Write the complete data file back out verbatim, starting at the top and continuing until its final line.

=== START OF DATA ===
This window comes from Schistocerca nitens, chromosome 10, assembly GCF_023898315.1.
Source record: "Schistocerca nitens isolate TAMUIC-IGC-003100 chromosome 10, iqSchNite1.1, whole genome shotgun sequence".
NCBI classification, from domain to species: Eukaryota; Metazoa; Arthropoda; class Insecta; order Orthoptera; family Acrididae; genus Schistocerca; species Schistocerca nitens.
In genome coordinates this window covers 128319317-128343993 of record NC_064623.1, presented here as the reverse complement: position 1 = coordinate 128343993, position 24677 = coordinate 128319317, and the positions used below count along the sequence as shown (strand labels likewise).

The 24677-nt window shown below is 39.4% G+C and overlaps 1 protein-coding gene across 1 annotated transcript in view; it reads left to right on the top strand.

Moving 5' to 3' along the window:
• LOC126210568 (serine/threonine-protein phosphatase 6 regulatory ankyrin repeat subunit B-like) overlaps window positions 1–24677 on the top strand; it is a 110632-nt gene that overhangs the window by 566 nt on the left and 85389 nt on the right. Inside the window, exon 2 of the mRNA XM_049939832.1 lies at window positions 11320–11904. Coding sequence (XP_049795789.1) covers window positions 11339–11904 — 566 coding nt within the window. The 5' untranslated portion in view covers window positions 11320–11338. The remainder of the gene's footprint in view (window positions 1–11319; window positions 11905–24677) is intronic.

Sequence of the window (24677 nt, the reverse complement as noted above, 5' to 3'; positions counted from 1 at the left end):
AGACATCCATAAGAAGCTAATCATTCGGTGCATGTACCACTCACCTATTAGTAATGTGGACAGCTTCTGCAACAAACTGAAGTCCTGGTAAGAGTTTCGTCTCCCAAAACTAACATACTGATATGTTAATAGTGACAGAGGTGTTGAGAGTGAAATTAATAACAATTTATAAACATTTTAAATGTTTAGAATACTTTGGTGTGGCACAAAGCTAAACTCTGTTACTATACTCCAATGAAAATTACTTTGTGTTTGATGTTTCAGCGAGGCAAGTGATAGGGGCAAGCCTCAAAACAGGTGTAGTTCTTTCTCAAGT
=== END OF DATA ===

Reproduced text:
This window comes from Schistocerca nitens, chromosome 10, assembly GCF_023898315.1.
Source record: "Schistocerca nitens isolate TAMUIC-IGC-003100 chromosome 10, iqSchNite1.1, whole genome shotgun sequence".
NCBI classification, from domain to species: Eukaryota; Metazoa; Arthropoda; class Insecta; order Orthoptera; family Acrididae; genus Schistocerca; species Schistocerca nitens.
In genome coordinates this window covers 128319317-128343993 of record NC_064623.1, presented here as the reverse complement: position 1 = coordinate 128343993, position 24677 = coordinate 128319317, and the positions used below count along the sequence as shown (strand labels likewise).

The 24677-nt window shown below is 39.4% G+C and overlaps 1 protein-coding gene across 1 annotated transcript in view; it reads left to right on the top strand.

Moving 5' to 3' along the window:
• LOC126210568 (serine/threonine-protein phosphatase 6 regulatory ankyrin repeat subunit B-like) overlaps window positions 1–24677 on the top strand; it is a 110632-nt gene that overhangs the window by 566 nt on the left and 85389 nt on the right. Inside the window, exon 2 of the mRNA XM_049939832.1 lies at window positions 11320–11904. Coding sequence (XP_049795789.1) covers window positions 11339–11904 — 566 coding nt within the window. The 5' untranslated portion in view covers window positions 11320–11338. The remainder of the gene's footprint in view (window positions 1–11319; window positions 11905–24677) is intronic.

Sequence of the window (24677 nt, the reverse complement as noted above, 5' to 3'; positions counted from 1 at the left end):
AGACATCCATAAGAAGCTAATCATTCGGTGCATGTACCACTCACCTATTAGTAATGTGGACAGCTTCTGCAACAAACTGAAGTCCTGGTAAGAGTTTCGTCTCCCAAAACTAACATACTGATATGTTAATAGTGACAGAGGTGTTGAGAGTGAAATTAATAACAATTTATAAACATTTTAAATGTTTAGAATACTTTGGTGTGGCACAAAGCTAAACTCTGTTACTATACTCCAATGAAAATTACTTTGTGTTTGATGTTTCAGCGAGGCAAGTGATAGGGGCAAGCCTCAAAACAGGTGTAGTTCTTTCTCAAGT